So far, censorship has defined Zheani’s 2019. Earlier this year, the Brisbane-based rapper and songwriter released The Line, a raw and uncompromising EP of no-holds-barred noise rap and electronic abrasion; it was swiftly removed from streaming services after the subjects of one of its most talked-about songs took issue with it. When attempting to promote The Line on Instagram, Zheani found that her account had been barred from posting or commenting, effectively rendering her silent on her biggest platform.
It makes sense, then, that Zheani’s new EP Satanic Prostitute, premiering below, is based around censorship. It’s a 4-track EP and visualiser that channels the rapper’s feminine rage into art that’s challenging, powerful, and conveys Zheani’s truth on her own terms. Satanic Prostitute’s public visualiser will be heavily censored, while an uncensored version is available on her Patreon. “It’s not censored due to shame on my behalf,” Zheani tells The FADER via email. “[It’s censored] because of our prudish and frigid societal norms that are informed by the tech monopolies of Silicon Valley.”
Satanic Prostitute was made over four days, and you can hear that sense of urgency in the music; Zheani races over the beats, put together by King Yosef, barely stopping to breathe. Across the four tracks, she pushes herself to experiment with new sounds — opener "Carry On" finds Zheani experimenting with cold-blooded pop, while Cameronazi collab "Stabbed Her to Death" coasts on blunt-force electronics. Read our interview with Zheani below.
UPDATE, 9:47PM EST, May 23rd: Zheani's Satanic Prostitute video has been removed from YouTube; the Spotify stream is still live, as well as a Vimeo stream.
The title Satanic Prostitute was thrown at you as a slur. Why use it as a record title?
Using your enemy's weight against them is a fundamental tactic in Judo. I laugh at being labeled a Satanist, it’s a charming throwback to 90s 'Satanic Panic'. I am not ashamed of being labeled as a prostitute. Some of the best people I know are sex workers and I am proud to stand in solidarity with these people and am happy to play my part in destroying the stigma.
The last few months, for you, have involved a lot of dealing with trolls and online abuse. How do you cope with it? Have you taken any steps to stop the abuse?
As Tyler, the Creator said,
“Hahahahahahahaha How The Fuck Is Cyber Bullying Real Hahahaha n**** Just Walk Away From The Screen Like N**** Close Your Eyes Haha”
Jokes aside, it has been some of the most difficult months of my life. I do my very best to avoid reading comments as one negative comment unfortunately out weighs 10 positives in a human's brain. Especially when it comes to the opinions of others. It’s how we're hardwired. But I am trying my hardest to learn to not give a fuck. And was expecting much worse for speaking the truth.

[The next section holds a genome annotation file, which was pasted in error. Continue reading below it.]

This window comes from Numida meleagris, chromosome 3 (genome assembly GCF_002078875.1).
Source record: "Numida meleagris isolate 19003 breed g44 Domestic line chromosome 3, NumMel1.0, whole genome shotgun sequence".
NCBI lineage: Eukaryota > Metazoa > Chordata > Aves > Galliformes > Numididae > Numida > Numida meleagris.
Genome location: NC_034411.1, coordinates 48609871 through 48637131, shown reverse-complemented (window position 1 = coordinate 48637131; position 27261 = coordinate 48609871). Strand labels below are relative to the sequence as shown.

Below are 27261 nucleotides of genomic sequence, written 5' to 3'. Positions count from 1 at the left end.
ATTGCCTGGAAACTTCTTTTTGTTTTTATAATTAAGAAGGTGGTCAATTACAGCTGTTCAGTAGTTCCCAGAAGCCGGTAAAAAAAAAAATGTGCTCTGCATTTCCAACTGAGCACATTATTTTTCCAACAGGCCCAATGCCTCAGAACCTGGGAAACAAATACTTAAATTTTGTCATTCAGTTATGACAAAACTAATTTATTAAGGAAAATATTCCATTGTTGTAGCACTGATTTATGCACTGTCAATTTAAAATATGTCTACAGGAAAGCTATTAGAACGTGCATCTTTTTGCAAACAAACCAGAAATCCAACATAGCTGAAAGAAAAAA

My partner reads through the garbage on the internet for me and if there is anything important, I am notified. They are also kind enough to help me compile lists of the individuals that have illegally distributed my intimate images without my consent.
There have been Australian journalists who have illegally distributed these images in order to discredit me. You ask me how I deal with online abuse? I deal by believing in karma.
Your music traverses a lot of ground, musically — it’s often rap but crosses over into territory that looks like metal or pop sometimes. How do you see yourself as an artist?
I don’t see myself as belonging to any genre, but rather as an artist, in the broad sense. I am not trained musically and only started learning to rap a couple of years ago. I find when I am pushing boundaries and exploring new space that is when I create things I am happy with. I am still learning to be a musician. The most important part of this for me is self expression. My musical catalogue is a self reflective documentation of my life experiences so far.
On the record you paint yourself as a few different figures — Brutus, Mother of Harlots, the devil’s bride — what draws you to these often macabre or historical figures?
I identify with the Whore of Babylon, the Mother of Harlots; I identify with witches, the persecuted people; I identify with the tragic fate of one who dances naked with the devil.
I draw strength from these archetypes. Truth speakers have in many ages been persecuted as Satanists, wrong thinkers, the problematic and damned. Even close friends fear me, it’s heart breaking. People can’t understand how someone like me could make the decision I have made. Most peoples minds are killed by fear but think what that means? How many people are hurt and don’t have the courage to speak out about it? I speak for these people and they are able to get their justice vicariously through my rage and indignation.
This EP comes really soon after The Line. Why did you want to release music so soon?
I wanted to have new music available on streaming platforms as The Line has been censored and my story has been forcefully hidden and suppressed. I want to make it clear the more you try to shut me up, the louder I will scream. This is about standing my ground.